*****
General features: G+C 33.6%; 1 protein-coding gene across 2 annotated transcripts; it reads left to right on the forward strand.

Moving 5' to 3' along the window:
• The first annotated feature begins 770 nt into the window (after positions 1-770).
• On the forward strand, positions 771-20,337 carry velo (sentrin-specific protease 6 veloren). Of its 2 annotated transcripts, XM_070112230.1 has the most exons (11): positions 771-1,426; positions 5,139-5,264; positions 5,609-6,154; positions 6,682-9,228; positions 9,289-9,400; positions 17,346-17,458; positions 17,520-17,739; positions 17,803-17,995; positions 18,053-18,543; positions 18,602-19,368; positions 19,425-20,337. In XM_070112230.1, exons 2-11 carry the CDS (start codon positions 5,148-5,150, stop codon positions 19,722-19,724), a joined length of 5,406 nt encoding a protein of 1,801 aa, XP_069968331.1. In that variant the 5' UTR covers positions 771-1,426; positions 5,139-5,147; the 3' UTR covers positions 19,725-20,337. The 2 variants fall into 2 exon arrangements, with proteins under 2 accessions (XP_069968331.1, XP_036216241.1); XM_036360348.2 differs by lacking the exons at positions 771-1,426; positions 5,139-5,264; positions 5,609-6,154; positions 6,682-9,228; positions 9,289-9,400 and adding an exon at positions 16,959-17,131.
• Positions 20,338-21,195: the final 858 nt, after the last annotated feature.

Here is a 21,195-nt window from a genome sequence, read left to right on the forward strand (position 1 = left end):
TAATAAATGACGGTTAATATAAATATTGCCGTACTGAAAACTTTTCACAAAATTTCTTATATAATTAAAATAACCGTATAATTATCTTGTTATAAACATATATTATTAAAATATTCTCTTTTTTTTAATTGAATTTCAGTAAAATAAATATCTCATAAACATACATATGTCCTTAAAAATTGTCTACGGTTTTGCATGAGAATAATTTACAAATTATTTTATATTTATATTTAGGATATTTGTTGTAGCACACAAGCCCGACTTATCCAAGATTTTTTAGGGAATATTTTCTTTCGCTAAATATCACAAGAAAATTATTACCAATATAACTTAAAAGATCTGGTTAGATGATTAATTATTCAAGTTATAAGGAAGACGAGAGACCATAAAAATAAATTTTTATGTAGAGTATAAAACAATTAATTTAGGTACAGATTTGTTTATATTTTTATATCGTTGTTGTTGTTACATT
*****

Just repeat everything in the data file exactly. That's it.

General features: G+C 33.6%; 1 protein-coding gene across 2 annotated transcripts; it reads left to right on the forward strand.

Moving 5' to 3' along the window:
• The first annotated feature begins 770 nt into the window (after positions 1-770).
• On the forward strand, positions 771-20,337 carry velo (sentrin-specific protease 6 veloren). Of its 2 annotated transcripts, XM_070112230.1 has the most exons (11): positions 771-1,426; positions 5,139-5,264; positions 5,609-6,154; positions 6,682-9,228; positions 9,289-9,400; positions 17,346-17,458; positions 17,520-17,739; positions 17,803-17,995; positions 18,053-18,543; positions 18,602-19,368; positions 19,425-20,337. In XM_070112230.1, exons 2-11 carry the CDS (start codon positions 5,148-5,150, stop codon positions 19,722-19,724), a joined length of 5,406 nt encoding a protein of 1,801 aa, XP_069968331.1. In that variant the 5' UTR covers positions 771-1,426; positions 5,139-5,147; the 3' UTR covers positions 19,725-20,337. The 2 variants fall into 2 exon arrangements, with proteins under 2 accessions (XP_069968331.1, XP_036216241.1); XM_036360348.2 differs by lacking the exons at positions 771-1,426; positions 5,139-5,264; positions 5,609-6,154; positions 6,682-9,228; positions 9,289-9,400 and adding an exon at positions 16,959-17,131.
• Positions 20,338-21,195: the final 858 nt, after the last annotated feature.

Here is a 21,195-nt window from a genome sequence, read left to right on the forward strand (position 1 = left end):
TAATAAATGACGGTTAATATAAATATTGCCGTACTGAAAACTTTTCACAAAATTTCTTATATAATTAAAATAACCGTATAATTATCTTGTTATAAACATATATTATTAAAATATTCTCTTTTTTTTAATTGAATTTCAGTAAAATAAATATCTCATAAACATACATATGTCCTTAAAAATTGTCTACGGTTTTGCATGAGAATAATTTACAAATTATTTTATATTTATATTTAGGATATTTGTTGTAGCACACAAGCCCGACTTATCCAAGATTTTTTAGGGAATATTTTCTTTCGCTAAATATCACAAGAAAATTATTACCAATATAACTTAAAAGATCTGGTTAGATGATTAATTATTCAAGTTATAAGGAAGACGAGAGACCATAAAAATAAATTTTTATGTAGAGTATAAAACAATTAATTTAGGTACAGATTTGTTTATATTTTTATATCGTTGTTGTTGTTACATT